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Solve $$\lim_{x \rightarrow \infty}\frac{\ln(x+1)-\ln(x)}{x}$$ without using L'Hopital or Taylor Series

I tried:

\begin{align}\lim_{x \rightarrow \infty}\frac{\ln(x+1)-\ln(x)}{x} &= \frac{\ln(x+1)}{x}-\frac{\ln(x)}{x} \\ &=\lim \frac{\ln(x+1)}{x}-\lim\frac{\ln(x)}{x} \\ &=\lim \frac{\ln(x+1)}{x}-0 \\ &=\lim \frac{\ln(x+1)}{x} \\ &=\lim_{x \rightarrow 0} \frac{\ln\left(\frac{1}{x}+1\right)}{\frac{1}{x}} \\ &=\lim_{x \rightarrow 0} x\ln\left(\frac{1}{x}+1\right) \\ &=\lim_{x \rightarrow 0} \ln\left(\left(1+\frac{1}{x}\right)^x\right) \\ &= ???\end{align}

How do I solve this? What do I do next?

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  • $\begingroup$ Can you use taylor series? $\endgroup$ – mrnovice Mar 23 '17 at 2:53
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    $\begingroup$ Maybe you can get something useful out of this link. $\endgroup$ – John Smith Mar 23 '17 at 2:53
  • $\begingroup$ @mrnovice No, I can't. $\endgroup$ – Mark Read Mar 23 '17 at 2:54
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    $\begingroup$ ln(x), is the opposite of the exponential function. for that reason, ln(5000) is almost the same value as ln(5001). for that reason, ln(x+1)-ln(x) converges to 0. Thus, (ln(x+1)-ln(x))/x approaches 0 even faster $\endgroup$ – Saketh Malyala Mar 23 '17 at 3:22
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    $\begingroup$ You need to observe that $\log(x + 1) - \log x = \log(1 + (1/x))$ and since $1/x \to 0$ the expression $\log(1 + (1/x)) \to \log 1 = 0$ because $\log$ is continuous. Thus the numerator tends to $0$ and denominator tends to $\infty$ and then obviously the whole function tends to $0$. $\endgroup$ – Paramanand Singh Mar 23 '17 at 3:50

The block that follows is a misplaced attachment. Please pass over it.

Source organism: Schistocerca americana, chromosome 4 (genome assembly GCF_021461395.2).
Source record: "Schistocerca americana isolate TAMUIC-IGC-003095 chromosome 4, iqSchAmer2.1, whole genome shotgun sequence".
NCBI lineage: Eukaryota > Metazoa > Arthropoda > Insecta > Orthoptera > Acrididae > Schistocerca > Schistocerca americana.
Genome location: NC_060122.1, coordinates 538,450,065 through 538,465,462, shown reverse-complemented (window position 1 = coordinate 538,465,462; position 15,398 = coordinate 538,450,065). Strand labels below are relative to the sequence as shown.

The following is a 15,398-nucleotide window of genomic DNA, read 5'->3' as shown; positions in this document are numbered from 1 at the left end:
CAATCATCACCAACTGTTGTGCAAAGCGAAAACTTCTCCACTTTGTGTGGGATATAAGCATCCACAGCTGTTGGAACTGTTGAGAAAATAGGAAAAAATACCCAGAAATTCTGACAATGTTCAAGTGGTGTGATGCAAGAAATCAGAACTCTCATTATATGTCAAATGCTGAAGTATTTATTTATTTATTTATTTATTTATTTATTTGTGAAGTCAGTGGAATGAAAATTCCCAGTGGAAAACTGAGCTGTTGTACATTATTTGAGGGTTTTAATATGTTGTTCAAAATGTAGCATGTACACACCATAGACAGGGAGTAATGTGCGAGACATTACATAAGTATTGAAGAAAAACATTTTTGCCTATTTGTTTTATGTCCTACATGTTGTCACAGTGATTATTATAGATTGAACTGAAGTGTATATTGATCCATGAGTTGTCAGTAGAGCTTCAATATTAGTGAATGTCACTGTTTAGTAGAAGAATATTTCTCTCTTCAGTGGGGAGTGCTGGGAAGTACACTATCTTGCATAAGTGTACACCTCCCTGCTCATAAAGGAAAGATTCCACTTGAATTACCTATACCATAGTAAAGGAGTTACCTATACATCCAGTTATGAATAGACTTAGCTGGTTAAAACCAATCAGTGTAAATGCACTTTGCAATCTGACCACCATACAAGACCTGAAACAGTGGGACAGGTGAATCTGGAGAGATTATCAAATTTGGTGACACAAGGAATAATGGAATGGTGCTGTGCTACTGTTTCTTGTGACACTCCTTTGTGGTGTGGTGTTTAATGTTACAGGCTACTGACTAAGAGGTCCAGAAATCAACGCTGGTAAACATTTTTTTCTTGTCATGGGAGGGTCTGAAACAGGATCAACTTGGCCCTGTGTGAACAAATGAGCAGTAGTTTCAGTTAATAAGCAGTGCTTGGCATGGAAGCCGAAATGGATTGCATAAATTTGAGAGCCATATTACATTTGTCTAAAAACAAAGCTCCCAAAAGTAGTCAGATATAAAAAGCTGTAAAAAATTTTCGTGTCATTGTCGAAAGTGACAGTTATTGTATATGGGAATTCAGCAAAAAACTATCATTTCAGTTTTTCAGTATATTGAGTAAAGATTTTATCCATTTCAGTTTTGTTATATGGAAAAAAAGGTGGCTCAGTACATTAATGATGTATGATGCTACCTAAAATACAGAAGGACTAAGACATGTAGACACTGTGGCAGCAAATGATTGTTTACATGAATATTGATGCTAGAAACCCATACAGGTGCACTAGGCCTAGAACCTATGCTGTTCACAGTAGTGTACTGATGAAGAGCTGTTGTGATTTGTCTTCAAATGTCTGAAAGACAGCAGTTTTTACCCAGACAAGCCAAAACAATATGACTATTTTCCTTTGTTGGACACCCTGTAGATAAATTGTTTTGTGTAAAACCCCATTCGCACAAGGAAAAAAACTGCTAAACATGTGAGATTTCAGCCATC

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The denominator clearly $\to\infty$

Now for the numerator using $\log a/b=\log a-\log b$ for all the logarithm remain defined,

$$\lim_{x\to\infty}(\ln(1+x)-\ln x)=\lim_{x\to\infty}\ln\left(1+\dfrac1x\right)=?$$

Alternatively,

Set $1/x=h$ to get $$\lim_{h\to0}h\cdot\ln(1+h)$$

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Recall that $$ \ln x := \int_1^x \frac{1}{t} ~dt.$$

Thus

\begin{align} \lim_{x \to \infty} \frac{\ln (x+1) - \ln x}{x} &= \lim_{x \to \infty} \frac{1}{x} \left[ \int_1^{x+1} \frac{1}{t} ~dt - \int_1^x \frac{1}{t} ~dt \right] \\ &= \lim_{x \to \infty} \frac{1}{x} \int_x^{x+1} \frac{1}{t} ~dt \end{align}

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  • $\begingroup$ I haven't learnt about integrals yet, but thanks. $\endgroup$ – Mark Read Mar 23 '17 at 2:55
  • $\begingroup$ @MarkRead no worries, realized that might be the case as I clicked post. Something to tuck away for when you do as this gives a very nice geometric reason for why the limit is 0. $\endgroup$ – erfink Mar 23 '17 at 2:57
  • $\begingroup$ I will keep in mind to come back to this when I learn about derivatives then. $\endgroup$ – Mark Read Mar 23 '17 at 3:00
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$$\lim_{x\to +\infty}\frac{\log(x+1)-\log(x)}{x}=\lim_{y\to +\infty}\frac{\log(1+e^y)-y}{e^y}=\lim_{y\to +\infty}\frac{\log(1+e^{-y})}{e^y}=0$$ by squeezing: for any $x>0$ we have $\log(1+x)\leq x$ and $e^x\geq x+1$.

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Let $f(x)=\ln x$. Now use Lagrange's MVT in $[x,x+1]$ to get $$ f(1+x)-f(x)=f'(\xi), \xi\in(x,1+x) $$ or $$ \ln(1+x)-\ln x=\frac1{\xi}.$$ So $$ \lim_{x\to\infty}\frac1x\ln\frac{1+x}x=0.$$

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For $x>1,$

$$0 <\frac{\ln(x+1) - \ln x}{x} < \frac{\ln(x+1)}{x} < \frac{\ln (2x)}{x} = \frac{\ln 2 + \ln x}{x}.$$

Because $(\ln x)/x \to 0$ (a result you appear to know), the limit is $0$ by the squeeze theorem.

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